It says a lot that the bland-looking bro actor who plays the main guy in this (I honestly still don’t know his name because he’s that flat) is in so many movies now. One good thing about this one was that it avoided being dull consistently enough that I wasn’t aware of my swiftly arriving death during every instant. I believe the storylines for some of today’s movies are specifically designed for people who want to suicide two hours of their lives while sharing an armrest with some bro. There’s probably a button in most film studios now called The Matrix button where when you hit it the scene starts going slo-mo and shit starts blowing up and the dialogue designed to surreptitiously explain its ridiculous premise to everyone is drowned out by whichever white dude is in charge of adding techno beats to Korn guitar lines this year.
Watching this movie is what it feels like to be buried alive. The theater was so still and silent. It was warm and the light in the shots felt like it was derived from sunlight collected off the palest person ever, and it just kept going and they kept talking and you already knew what was going to happen and then it did. I seriously think they made this movie to be the new thing at the Hall of Presidents at Epcot Center and then were like, “Fuck it, Americans will pay $15 to put their heads in front of this.” Then they contacted Stevie Spielborg in his sensory deprivation chamber at his retirement home, slapped his name on the front, and call it history.
Pretty sweet fuck action, honestly. I mean, at least there’s the scene with the huge stone cliffs coming to life to beat the shit out of each other while all the fat white things cling to it and scream. I think you were supposed to see this in 3D to distract you from the fact that (again) they made it three times as long as it should be so you can pay for it three times, but 3D makes me puke so I just watched it the old timey way. I wish the main dwarves had been James Franco, Owen Wilson, Johnny Knoxville, the bro from Looper, the bro from Bon Iver, and James Harding. This movie should have played only in solo porn booths so you could spank it during. I’ll probably go see the other two anyway because I have been inculcated.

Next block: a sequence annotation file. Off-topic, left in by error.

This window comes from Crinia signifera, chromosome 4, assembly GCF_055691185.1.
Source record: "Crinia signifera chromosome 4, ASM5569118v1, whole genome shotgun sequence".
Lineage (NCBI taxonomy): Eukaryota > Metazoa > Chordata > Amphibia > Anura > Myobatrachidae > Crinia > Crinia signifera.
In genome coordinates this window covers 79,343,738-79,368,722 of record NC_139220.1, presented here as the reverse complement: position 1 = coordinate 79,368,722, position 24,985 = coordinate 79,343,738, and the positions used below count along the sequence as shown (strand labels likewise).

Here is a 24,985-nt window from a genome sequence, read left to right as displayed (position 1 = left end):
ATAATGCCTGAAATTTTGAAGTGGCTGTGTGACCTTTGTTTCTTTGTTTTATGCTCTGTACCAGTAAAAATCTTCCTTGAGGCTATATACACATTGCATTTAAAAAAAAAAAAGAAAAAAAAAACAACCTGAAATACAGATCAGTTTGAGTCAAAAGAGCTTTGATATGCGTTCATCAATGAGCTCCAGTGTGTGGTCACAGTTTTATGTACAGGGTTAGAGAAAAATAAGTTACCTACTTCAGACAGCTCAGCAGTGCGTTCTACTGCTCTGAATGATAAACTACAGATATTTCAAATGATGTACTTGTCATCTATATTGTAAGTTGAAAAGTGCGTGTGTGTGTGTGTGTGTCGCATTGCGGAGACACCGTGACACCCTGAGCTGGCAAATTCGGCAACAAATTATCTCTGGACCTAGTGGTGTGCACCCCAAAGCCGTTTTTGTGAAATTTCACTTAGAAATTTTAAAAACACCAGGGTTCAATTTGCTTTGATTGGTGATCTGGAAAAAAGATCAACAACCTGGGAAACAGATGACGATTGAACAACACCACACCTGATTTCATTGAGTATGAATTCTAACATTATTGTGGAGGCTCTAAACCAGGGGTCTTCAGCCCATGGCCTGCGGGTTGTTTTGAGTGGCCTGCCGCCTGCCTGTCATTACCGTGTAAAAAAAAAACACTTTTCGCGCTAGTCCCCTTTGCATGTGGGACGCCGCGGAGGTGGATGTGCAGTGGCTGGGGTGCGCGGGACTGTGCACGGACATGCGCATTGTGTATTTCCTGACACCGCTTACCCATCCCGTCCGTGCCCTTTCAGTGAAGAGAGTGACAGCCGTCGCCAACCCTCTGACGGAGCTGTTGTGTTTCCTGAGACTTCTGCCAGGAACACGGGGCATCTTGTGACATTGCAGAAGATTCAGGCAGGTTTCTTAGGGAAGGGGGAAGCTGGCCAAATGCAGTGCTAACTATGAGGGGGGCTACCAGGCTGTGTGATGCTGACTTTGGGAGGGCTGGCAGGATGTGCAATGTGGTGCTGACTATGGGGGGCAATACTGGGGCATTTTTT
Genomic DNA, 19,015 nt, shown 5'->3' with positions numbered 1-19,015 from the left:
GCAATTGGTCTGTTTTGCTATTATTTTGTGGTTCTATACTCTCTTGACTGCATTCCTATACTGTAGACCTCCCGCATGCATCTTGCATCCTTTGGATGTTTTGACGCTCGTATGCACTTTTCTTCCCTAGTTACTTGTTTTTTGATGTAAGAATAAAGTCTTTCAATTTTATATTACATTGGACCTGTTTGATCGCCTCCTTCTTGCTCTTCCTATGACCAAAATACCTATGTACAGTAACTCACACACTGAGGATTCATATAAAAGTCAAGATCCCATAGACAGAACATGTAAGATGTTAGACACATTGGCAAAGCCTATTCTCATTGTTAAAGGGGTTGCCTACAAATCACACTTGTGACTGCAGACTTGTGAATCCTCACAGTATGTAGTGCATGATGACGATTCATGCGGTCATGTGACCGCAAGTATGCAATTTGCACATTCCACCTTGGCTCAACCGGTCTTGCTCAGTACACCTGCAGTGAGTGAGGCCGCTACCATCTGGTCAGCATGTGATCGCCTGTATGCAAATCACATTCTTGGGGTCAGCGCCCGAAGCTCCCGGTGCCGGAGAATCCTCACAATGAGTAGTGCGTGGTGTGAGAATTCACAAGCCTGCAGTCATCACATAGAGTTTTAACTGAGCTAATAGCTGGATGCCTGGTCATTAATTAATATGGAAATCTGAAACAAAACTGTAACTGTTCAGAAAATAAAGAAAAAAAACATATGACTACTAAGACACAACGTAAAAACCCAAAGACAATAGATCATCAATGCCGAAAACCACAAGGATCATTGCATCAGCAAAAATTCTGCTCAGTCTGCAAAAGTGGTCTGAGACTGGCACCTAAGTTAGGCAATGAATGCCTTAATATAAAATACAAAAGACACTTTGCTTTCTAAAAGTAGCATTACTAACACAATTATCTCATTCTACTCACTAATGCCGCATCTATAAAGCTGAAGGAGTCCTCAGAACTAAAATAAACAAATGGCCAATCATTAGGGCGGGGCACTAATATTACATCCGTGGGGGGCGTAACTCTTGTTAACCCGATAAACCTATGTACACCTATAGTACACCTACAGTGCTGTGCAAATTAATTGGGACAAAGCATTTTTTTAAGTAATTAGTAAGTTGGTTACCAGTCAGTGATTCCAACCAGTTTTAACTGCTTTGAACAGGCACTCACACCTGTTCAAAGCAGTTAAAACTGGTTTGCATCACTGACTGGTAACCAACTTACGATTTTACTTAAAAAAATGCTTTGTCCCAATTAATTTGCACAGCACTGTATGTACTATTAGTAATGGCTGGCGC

Killing Them Softly
One of the only good movies I saw this year was starring Brad Pitt? Fuck. Seriously though, I rather liked it, but that might have been because I saw it in an almost empty theater with leather recliners and I could take my shoes and socks off and lie back enough to fall asleep.
The 14-year-old who lives inside of Quentin Tarantino’s increasingly distressed pale body gets to whack off all over America every three years or so, and if you say you don’t like it guys who haven’t read a book since Fight Club will call you a fag. Fuck Quentin Tarantino, and fuck all the people who help him raise money to make another wouldn’t-it-be-cool-if-I-stretched-this-idea-that-should-have-remained-another-dick-joke-at-a-party pee fest. Movies like this confirm that even though irony is dead, whatever’s floating around in its wake is even worse. If you take your ticket stub for this movie to T.G.I. Friday’s they’ll give you a free third of a fried onion and carve your name on the wall in the men’s room. Just tell them Spike Lee sent you.
Previously - Men Are Victims of Workplace Sexual Harassment, Too